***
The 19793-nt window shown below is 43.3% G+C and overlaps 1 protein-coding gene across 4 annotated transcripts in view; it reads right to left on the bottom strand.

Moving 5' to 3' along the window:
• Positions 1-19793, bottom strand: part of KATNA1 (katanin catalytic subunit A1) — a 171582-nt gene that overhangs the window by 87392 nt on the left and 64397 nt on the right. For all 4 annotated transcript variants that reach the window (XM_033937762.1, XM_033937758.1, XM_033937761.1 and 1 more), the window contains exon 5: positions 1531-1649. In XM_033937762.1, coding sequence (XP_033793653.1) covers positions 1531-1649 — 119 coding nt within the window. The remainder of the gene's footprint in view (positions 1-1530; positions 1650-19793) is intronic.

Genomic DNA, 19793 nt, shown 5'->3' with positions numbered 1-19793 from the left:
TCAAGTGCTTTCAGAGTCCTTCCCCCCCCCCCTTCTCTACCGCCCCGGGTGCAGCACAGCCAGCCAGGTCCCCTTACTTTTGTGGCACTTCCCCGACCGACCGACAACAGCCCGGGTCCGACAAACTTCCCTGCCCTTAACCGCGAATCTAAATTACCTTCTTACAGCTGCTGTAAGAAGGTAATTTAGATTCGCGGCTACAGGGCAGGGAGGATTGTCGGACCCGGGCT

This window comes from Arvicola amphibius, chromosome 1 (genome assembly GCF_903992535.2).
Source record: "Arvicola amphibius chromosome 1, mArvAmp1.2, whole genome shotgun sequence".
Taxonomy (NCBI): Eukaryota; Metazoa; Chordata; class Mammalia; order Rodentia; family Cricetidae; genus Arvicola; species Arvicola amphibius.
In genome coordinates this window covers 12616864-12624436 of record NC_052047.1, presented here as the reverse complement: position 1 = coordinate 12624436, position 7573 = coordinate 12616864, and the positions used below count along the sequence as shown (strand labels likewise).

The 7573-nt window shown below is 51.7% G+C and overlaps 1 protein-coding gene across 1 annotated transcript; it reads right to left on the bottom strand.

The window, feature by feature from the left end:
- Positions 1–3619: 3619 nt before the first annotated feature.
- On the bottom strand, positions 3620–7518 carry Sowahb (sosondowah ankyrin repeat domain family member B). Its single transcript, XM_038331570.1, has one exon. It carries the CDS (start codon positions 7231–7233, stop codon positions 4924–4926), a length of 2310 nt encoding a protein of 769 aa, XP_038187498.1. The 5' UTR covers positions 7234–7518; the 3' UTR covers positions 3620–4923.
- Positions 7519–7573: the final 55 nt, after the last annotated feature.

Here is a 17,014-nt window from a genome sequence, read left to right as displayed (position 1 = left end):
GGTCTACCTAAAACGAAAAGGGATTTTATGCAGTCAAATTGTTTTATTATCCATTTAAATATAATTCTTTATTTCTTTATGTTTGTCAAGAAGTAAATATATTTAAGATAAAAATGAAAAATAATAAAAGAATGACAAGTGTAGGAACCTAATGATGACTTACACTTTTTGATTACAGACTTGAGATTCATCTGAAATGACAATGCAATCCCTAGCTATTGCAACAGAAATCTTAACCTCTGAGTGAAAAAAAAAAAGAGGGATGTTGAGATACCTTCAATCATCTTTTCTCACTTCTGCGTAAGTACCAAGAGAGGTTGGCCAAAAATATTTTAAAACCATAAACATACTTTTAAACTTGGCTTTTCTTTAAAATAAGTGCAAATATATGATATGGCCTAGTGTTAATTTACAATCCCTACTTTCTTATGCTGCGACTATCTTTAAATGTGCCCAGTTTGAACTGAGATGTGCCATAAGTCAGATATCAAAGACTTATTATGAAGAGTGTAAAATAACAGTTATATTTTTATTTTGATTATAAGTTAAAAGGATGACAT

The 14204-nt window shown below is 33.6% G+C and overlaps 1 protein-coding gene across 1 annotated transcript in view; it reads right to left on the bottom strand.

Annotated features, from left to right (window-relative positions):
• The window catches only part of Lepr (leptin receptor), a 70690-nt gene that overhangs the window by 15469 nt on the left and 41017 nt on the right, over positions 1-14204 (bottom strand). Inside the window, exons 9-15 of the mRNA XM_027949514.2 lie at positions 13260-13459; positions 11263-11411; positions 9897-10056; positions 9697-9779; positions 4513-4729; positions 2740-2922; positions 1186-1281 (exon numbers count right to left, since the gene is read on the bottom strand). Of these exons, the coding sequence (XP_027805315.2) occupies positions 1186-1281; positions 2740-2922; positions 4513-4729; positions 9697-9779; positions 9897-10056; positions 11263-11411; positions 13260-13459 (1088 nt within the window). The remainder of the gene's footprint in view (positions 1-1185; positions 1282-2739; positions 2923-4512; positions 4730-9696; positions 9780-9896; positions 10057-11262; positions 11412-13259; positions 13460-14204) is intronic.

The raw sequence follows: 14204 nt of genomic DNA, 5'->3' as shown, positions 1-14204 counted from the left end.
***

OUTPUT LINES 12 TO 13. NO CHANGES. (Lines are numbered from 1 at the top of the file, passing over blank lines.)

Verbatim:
- Positions 1–3619: 3619 nt before the first annotated feature.
- On the bottom strand, positions 3620–7518 carry Sowahb (sosondowah ankyrin repeat domain family member B). Its single transcript, XM_038331570.1, has one exon. It carries the CDS (start codon positions 7231–7233, stop codon positions 4924–4926), a length of 2310 nt encoding a protein of 769 aa, XP_038187498.1. The 5' UTR covers positions 7234–7518; the 3' UTR covers positions 3620–4923.